In your book, you look at how a dominant public narrative has pushed presidents to make foreign policy decisions they have regretted. How does this apply here and what can we learn moving forward?
In the post-9/11 period, U.S. politics was dominated until recently by a narrative around fighting terrorism, which has been a yardstick of sorts that presidents felt the need to live up to for domestic political reasons, to look tough on terrorism to win elections and succeed politically. This narrative was sustained by ongoing, frequent demonstrations of strength by terrorist organizations such as ISIS and Al-Qaeda.
Presidents like Barack Obama and Donald Trump, who wanted to rethink Afghan policy, found little space to do so. In recent years, the narrative has weakened as the terror threat has receded with the defeat of the ISIS caliphate and success against Al-Qaeda in the Middle East. That gave President Biden political space to draw down in Afghanistan.
If we want to avoid a return to those narrative politics of old, the most important thing the Biden administration can do moving forward is develop a robust, multifaceted offshore program to combat and control terrorist organizations of global reach in both Afghanistan and other Middle East hotspots. That will be more challenging without boots on the ground. But it is still doable and of the highest priority.
Does the onus fall entirely on the president here?
Congress did not help the situation much when it came to allowing our goals and mission in Afghanistan to become so expansive. There were too few questions asked and too many who were willing to take advantage of public fears about terrorism to pressure presidents into expanding commitments in Afghanistan.
I think history will show that the failure in Afghanistan is not just about one or two presidents, but was really a national failure, with Congress and the American public also responsible.
What could the Biden administration have done differently?
Once Biden decided to leave, which many say was a mistake in the first place, there probably was not a lot more he could have done differently. Leaving a war like this is bound to be messy when your partner is as corrupt and generally unpopular as the Afghan government was.
No one anticipated the government would collapse this quickly, which points to a mix of intelligence failures and, perhaps, some wishful thinking that what we’d worked to build for two decades was more robust than it really was. If there is any one thing Biden could have done better it may have been to make better preparations to get U.S. citizens, the citizens of NATO allies, and friendly Afghans out. On the other hand, if he had done that, he would have been blamed for causing confidence in the Afghan government to collapse, leading to its fall.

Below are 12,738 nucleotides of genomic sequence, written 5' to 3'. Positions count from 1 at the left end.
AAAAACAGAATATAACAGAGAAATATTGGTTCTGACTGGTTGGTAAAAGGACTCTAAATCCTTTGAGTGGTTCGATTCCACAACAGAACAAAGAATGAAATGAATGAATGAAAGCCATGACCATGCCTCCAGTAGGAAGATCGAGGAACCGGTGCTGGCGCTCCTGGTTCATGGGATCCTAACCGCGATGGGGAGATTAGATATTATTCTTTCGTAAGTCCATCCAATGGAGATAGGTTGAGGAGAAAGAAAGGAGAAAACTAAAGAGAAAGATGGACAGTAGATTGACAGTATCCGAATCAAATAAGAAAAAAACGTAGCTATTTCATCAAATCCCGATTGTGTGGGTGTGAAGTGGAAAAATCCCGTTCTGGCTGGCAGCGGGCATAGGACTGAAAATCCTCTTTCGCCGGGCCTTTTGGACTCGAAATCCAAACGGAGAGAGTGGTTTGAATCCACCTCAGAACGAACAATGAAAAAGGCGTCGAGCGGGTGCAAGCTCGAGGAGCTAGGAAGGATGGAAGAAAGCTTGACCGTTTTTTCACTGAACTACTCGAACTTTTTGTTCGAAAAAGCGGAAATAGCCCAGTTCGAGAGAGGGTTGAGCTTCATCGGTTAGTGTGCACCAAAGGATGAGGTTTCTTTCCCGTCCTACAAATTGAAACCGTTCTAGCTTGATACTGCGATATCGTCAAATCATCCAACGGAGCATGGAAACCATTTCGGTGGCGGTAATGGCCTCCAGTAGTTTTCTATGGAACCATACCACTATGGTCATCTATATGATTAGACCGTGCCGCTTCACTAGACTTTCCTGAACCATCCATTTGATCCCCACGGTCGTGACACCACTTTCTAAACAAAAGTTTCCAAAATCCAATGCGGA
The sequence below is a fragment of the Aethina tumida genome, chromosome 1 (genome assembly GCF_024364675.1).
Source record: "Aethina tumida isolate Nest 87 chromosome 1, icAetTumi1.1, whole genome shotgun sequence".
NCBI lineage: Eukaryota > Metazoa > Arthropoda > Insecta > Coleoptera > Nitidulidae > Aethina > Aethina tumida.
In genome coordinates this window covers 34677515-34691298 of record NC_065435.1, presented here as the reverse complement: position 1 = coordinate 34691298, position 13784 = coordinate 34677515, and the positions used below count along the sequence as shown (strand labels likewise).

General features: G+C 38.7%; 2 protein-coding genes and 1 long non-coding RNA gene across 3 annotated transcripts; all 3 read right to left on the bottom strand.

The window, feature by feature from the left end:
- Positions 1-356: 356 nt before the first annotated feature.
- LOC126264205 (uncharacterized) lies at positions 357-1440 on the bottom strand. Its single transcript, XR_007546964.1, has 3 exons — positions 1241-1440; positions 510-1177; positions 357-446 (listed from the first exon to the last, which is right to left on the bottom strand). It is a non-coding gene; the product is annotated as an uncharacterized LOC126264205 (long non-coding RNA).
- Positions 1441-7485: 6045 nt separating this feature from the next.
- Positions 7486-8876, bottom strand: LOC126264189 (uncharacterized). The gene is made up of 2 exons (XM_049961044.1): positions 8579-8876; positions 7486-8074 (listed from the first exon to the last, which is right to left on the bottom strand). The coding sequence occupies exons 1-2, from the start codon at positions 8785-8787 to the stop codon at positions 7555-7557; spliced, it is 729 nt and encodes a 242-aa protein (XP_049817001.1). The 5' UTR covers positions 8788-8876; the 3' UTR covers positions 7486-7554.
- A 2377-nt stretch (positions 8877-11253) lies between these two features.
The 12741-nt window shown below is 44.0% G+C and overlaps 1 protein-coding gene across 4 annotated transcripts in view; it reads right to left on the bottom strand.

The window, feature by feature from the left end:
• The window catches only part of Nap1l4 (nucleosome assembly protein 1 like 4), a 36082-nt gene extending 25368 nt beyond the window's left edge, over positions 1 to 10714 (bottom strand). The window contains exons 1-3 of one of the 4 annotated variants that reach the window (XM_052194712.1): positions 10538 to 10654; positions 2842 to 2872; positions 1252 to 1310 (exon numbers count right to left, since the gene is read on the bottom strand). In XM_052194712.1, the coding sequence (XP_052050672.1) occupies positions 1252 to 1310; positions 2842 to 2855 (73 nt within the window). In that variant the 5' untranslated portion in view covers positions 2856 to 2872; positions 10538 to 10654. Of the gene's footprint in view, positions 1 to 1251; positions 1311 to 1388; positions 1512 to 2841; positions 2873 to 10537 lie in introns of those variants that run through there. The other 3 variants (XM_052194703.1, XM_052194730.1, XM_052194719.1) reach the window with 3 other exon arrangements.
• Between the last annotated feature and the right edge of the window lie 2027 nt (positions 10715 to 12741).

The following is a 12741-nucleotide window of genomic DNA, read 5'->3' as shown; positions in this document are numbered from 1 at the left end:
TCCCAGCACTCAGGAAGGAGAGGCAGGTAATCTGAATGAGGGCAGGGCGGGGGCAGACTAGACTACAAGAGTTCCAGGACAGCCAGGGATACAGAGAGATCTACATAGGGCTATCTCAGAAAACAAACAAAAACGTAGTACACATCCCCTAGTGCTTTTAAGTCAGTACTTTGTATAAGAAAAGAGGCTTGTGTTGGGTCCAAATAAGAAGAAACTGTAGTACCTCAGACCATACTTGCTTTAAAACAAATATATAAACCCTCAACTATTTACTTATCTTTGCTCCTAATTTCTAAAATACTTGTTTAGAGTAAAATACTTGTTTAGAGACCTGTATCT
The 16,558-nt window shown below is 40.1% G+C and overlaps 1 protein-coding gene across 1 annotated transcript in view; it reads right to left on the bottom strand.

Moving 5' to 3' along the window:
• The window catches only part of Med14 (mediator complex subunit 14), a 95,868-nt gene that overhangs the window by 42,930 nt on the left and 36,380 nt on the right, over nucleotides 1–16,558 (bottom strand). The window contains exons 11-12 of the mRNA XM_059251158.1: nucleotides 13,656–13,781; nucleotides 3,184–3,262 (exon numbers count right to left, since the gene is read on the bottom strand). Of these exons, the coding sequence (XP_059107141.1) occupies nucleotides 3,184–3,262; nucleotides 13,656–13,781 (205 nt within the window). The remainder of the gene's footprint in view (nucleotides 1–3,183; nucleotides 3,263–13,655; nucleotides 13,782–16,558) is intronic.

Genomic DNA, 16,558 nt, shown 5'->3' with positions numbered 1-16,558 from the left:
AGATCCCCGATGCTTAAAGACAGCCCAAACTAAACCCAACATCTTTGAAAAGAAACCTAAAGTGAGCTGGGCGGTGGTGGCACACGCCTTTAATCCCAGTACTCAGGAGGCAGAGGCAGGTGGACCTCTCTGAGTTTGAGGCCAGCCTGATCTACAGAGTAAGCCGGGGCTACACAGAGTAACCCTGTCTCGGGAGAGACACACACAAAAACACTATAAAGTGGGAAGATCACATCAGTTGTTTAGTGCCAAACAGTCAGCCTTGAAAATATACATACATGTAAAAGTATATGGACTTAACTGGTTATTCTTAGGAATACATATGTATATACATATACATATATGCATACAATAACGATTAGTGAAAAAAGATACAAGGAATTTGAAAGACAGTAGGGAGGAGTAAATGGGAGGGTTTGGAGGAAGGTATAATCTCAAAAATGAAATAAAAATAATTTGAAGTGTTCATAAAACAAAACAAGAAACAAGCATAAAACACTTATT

The scenes from Kabul are tragic and painful. Biden will be remembered for this, but in the end, these scenes would have played out for any president who made the call to draw down U.S. troops.
The U.S. has spent billions of dollars trying to rebuild/reframe the Afghan government. You suggest that, beginning with Iraq in 2003, there were lessons to be learned and conversations to be had around restraint and creative, less costly policy options. Can you expand on that and provide some examples?
Since 9/11, the United States and its allies have significantly reduced the threat of global terrorism. The question we need to ask ourselves is did our costly nation-building efforts in Iraq and Afghanistan help very much here?
The answer on that is mixed at best. Iraq made terrorism worse and eventually helped give rise to ISIS, which required a return of U.S. forces in 2014. In short, the 2003 Iraq war did little good to advance U.S. security and distracted us from Afghanistan at a critical juncture early in that war.
Nation-building in Afghanistan was very costly in terms of lives lost and money spent, though it allowed us a base for counterterrorism there and in Pakistan. Less costly policy options will be those we try going forward.
Again, offshore strategies, where we work with regional allies for surveillance, the use of limited strikes against terrorists of global reach, perhaps some special-operations forces for targeted missions against terrorists, and engagement with the Taliban to encourage it to control terrorists in its territory – these will all be critical elements of this policy. Those are the kinds of more restrained policies we now have a chance to employ going forward and which would have been effective in varying forms in combating terrorism from the very start, without all the burdens of nation-building like we’ve seen the past two decades.
Walldorf is available for phone, email and broadcast interviews.